(Pixabay photo)

No matter where you are on Bitcoin, we can agree on one thing: It’s polarizing. Some investors believe this is the way forward, others consider it a scam.

However, it is gaining popularity. It is likely that the coronavirus pandemic accelerated its adoption by engaging more online retailers. More than a third of small and medium-sized businesses will now use Bitcoin as a means of payment.

And even bigger companies like Microsoft are starting to accept this. Bitcoin fans also see it as a protection against inflation. And with the Federal Reserve printing money left and right, some get nervous about the future of the dollar.

You may be wondering: should I jump on the Bitcoin train or run in the opposite direction? Here are four risks to consider before taking the plunge:

Bitcoin is one of the most volatile investments you can make

Bitcoin is going through incredible spikes and losses in value. As early as July 2010, a year after Bitcoin was released, a Bitcoin was only worth eight cents.

The value soared everywhere until it really made waves in 2017. A bitcoin hit $ 1,000 early, then zoomed to $ 5,000 in October and doubled to $ 10,000 in November.

By mid-December, one bitcoin was worth nearly $ 20,000. The bubble eventually burst and the value fell to around $ 3,500 by November 2018.

However, the value of Bitcoin skyrocketed again in 2020. Just a few weeks ago, the value of a Bitcoin had reached an all-time high of just under 42,000 US dollars, but then rose to 34,863 US dollars within 24 hours.

Will it continue to gain in value? We do not know it. The reality, however, is that volatility is always risk. And risk isn’t a bad thing, but you need to be aware of what it could end up costing.

Bitcoin is having some kind of identity crisis

Does Bitcoin have more in common with the US dollar or with gold? The answer is both.

While Bitcoin is a currency, Uncle Sam has a different mindset. The Commodity Futures Trading Commission considers Bitcoin a commodity (like gold), while the IRS treats it as property, which means – you guessed it – they can tax it.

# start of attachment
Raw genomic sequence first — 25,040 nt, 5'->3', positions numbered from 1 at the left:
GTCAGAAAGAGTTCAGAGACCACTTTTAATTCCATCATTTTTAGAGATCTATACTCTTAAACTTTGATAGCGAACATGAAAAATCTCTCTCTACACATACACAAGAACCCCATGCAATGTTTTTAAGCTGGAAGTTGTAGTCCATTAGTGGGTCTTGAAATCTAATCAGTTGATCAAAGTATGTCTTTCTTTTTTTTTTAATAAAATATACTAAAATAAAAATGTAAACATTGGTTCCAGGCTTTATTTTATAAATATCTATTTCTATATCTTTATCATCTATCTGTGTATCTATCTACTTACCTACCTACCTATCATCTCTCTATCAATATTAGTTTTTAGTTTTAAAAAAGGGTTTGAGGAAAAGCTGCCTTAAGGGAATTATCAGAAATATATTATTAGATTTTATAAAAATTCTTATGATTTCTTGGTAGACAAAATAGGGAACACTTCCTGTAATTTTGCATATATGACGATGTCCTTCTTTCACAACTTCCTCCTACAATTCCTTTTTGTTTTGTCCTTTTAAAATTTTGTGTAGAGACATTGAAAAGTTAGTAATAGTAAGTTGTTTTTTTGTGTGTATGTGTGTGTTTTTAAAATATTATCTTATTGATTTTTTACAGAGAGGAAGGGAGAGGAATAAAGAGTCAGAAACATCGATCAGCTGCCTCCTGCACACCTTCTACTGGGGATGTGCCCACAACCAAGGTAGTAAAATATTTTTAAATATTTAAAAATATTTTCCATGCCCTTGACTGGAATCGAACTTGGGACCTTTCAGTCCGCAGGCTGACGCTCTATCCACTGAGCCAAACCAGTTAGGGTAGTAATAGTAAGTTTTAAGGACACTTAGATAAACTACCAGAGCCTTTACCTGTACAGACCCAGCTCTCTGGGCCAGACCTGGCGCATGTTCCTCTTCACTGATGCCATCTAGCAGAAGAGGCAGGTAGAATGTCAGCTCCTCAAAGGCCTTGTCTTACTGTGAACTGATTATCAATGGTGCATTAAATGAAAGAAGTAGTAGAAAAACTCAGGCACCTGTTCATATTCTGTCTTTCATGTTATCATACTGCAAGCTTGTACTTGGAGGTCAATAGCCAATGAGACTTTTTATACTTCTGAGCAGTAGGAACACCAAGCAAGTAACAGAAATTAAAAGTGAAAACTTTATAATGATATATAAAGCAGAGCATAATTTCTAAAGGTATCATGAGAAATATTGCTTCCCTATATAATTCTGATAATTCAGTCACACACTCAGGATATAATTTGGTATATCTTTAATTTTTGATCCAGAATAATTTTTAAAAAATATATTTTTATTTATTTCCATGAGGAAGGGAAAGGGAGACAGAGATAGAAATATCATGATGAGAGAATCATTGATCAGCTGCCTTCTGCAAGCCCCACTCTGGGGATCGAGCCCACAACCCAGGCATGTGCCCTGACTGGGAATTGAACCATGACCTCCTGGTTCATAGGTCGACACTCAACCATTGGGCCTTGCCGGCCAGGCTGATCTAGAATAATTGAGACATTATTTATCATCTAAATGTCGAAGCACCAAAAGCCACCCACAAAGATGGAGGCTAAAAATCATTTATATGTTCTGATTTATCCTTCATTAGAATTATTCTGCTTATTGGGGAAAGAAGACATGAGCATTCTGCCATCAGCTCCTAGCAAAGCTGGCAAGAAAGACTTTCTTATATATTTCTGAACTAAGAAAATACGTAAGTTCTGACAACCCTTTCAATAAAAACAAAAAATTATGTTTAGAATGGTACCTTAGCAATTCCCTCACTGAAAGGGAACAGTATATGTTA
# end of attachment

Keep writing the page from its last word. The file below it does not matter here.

We have to keep in mind that Bitcoin is still the new kid on the block. While this has been around for over 10 years, we still don’t have proven best practices for building wealth with Bitcoin.

Bitcoin is not regulated by any central bank or nation

Bitcoin has been a mystery since its release in 2009. It works without the supervision of a bank or a nation-state, which means that it is exchanged peer-to-peer.

It’s like the wild west of currencies – there is no marshal to keep the law. For some, this is an attractive feature. Others recognize the risk that comes with zero regulation.

Bitcoin is widely used for illegal activities

Since all bitcoin trading is anonymous, the cryptocurrency scene is a hot spot for cybercrime.

All sorts of shady things, from extortion to phishing, Ponzi schemes to doing business on the dark internet, happen with Bitcoin.

Of course, there are a lot of aspiring people who use cryptocurrencies as well. But hackers, who know a lot more about coding and software than the average Joe, can use that knowledge to their advantage. So be careful.

As you’ve probably guessed, I’m not a fan of Bitcoin. I would much rather see your hard earned money invested in proven wealth building methods, such as tax-privileged retirement accounts and growth stock mutual funds.

However, if you want to learn more about Bitcoin, check out our full blog post on the subject.

The most important thing is that you are aware of your financial decisions, informed and under control at all times!